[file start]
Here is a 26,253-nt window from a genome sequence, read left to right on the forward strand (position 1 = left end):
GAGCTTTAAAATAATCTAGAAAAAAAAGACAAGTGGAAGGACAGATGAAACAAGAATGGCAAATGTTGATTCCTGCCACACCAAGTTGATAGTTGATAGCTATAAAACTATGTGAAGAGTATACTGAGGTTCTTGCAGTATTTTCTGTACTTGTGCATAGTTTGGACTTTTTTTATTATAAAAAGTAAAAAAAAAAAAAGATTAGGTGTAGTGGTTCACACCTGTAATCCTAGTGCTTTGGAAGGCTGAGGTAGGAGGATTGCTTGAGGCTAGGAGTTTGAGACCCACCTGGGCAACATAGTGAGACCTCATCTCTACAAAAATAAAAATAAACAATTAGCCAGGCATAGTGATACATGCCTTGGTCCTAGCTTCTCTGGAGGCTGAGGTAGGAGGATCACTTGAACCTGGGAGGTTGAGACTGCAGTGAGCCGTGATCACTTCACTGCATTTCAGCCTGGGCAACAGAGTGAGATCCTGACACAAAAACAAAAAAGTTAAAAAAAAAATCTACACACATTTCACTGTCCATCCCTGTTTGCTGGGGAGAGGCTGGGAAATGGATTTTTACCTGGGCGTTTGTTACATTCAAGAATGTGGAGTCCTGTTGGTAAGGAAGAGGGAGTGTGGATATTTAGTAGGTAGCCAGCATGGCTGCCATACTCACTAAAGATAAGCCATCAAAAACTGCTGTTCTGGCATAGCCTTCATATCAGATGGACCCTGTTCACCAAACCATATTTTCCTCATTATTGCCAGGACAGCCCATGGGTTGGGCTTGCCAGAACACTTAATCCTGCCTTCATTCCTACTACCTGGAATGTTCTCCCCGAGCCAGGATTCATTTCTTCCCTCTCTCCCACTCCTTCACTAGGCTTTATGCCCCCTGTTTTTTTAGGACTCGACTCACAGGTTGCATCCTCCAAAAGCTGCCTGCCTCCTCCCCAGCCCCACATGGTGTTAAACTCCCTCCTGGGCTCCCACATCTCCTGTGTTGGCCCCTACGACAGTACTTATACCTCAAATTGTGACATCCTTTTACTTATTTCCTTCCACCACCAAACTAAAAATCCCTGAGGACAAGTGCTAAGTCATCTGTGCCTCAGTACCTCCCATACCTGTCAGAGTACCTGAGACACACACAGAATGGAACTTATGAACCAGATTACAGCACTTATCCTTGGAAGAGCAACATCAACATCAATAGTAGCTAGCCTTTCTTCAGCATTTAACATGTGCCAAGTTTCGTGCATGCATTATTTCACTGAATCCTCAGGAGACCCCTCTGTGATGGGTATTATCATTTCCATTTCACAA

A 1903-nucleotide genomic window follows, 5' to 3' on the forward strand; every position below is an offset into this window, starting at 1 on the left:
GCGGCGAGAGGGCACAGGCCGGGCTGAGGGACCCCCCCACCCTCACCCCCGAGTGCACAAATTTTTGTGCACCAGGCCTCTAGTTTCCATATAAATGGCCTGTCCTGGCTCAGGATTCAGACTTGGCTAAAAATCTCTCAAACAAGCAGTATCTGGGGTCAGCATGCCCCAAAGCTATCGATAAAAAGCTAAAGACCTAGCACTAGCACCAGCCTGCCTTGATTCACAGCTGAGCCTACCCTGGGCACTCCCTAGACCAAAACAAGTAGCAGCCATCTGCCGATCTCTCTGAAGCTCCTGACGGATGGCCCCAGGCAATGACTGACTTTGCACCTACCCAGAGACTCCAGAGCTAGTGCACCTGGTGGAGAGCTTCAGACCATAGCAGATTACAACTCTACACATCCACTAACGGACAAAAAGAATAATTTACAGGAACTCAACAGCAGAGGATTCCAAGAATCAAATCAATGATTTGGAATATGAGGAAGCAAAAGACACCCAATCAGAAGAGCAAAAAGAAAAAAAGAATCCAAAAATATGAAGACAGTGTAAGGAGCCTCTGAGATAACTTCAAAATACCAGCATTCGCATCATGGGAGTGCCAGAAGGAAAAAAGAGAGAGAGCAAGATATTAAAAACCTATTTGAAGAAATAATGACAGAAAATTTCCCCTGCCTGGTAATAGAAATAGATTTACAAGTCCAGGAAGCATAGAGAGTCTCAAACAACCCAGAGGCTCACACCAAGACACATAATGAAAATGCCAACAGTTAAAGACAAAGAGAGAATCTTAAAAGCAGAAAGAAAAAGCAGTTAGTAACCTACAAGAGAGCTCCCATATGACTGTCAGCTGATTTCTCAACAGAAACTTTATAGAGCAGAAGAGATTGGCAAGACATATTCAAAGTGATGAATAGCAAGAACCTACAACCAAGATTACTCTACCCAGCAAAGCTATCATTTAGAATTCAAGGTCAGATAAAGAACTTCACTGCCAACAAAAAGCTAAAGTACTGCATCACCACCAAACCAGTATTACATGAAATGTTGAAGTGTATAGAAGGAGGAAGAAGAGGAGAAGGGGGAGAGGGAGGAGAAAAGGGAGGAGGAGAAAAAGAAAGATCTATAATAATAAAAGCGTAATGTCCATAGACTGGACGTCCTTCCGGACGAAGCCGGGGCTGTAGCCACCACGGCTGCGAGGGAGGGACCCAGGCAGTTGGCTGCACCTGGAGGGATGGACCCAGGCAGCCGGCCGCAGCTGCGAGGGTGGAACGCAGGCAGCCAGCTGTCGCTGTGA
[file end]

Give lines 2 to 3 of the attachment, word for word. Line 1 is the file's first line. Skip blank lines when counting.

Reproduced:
GAGCTTTAAAATAATCTAGAAAAAAAAGACAAGTGGAAGGACAGATGAAACAAGAATGGCAAATGTTGATTCCTGCCACACCAAGTTGATAGTTGATAGCTATAAAACTATGTGAAGAGTATACTGAGGTTCTTGCAGTATTTTCTGTACTTGTGCATAGTTTGGACTTTTTTTATTATAAAAAGTAAAAAAAAAAAAAGATTAGGTGTAGTGGTTCACACCTGTAATCCTAGTGCTTTGGAAGGCTGAGGTAGGAGGATTGCTTGAGGCTAGGAGTTTGAGACCCACCTGGGCAACATAGTGAGACCTCATCTCTACAAAAATAAAAATAAACAATTAGCCAGGCATAGTGATACATGCCTTGGTCCTAGCTTCTCTGGAGGCTGAGGTAGGAGGATCACTTGAACCTGGGAGGTTGAGACTGCAGTGAGCCGTGATCACTTCACTGCATTTCAGCCTGGGCAACAGAGTGAGATCCTGACACAAAAACAAAAAAGTTAAAAAAAAAATCTACACACATTTCACTGTCCATCCCTGTTTGCTGGGGAGAGGCTGGGAAATGGATTTTTACCTGGGCGTTTGTTACATTCAAGAATGTGGAGTCCTGTTGGTAAGGAAGAGGGAGTGTGGATATTTAGTAGGTAGCCAGCATGGCTGCCATACTCACTAAAGATAAGCCATCAAAAACTGCTGTTCTGGCATAGCCTTCATATCAGATGGACCCTGTTCACCAAACCATATTTTCCTCATTATTGCCAGGACAGCCCATGGGTTGGGCTTGCCAGAACACTTAATCCTGCCTTCATTCCTACTACCTGGAATGTTCTCCCCGAGCCAGGATTCATTTCTTCCCTCTCTCCCACTCCTTCACTAGGCTTTATGCCCCCTGTTTTTTTAGGACTCGACTCACAGGTTGCATCCTCCAAAAGCTGCCTGCCTCCTCCCCAGCCCCACATGGTGTTAAACTCCCTCCTGGGCTCCCACATCTCCTGTGTTGGCCCCTACGACAGTACTTATACCTCAAATTGTGACATCCTTTTACTTATTTCCTTCCACCACCAAACTAAAAATCCCTGAGGACAAGTGCTAAGTCATCTGTGCCTCAGTACCTCCCATACCTGTCAGAGTACCTGAGACACACACAGAATGGAACTTATGAACCAGATTACAGCACTTATCCTTGGAAGAGCAACATCAACATCAATAGTAGCTAGCCTTTCTTCAGCATTTAACATGTGCCAAGTTTCGTGCATGCATTATTTCACTGAATCCTCAGGAGACCCCTCTGTGATGGGTATTATCATTTCCATTTCACAA

A 1903-nucleotide genomic window follows, 5' to 3' on the forward strand; every position below is an offset into this window, starting at 1 on the left: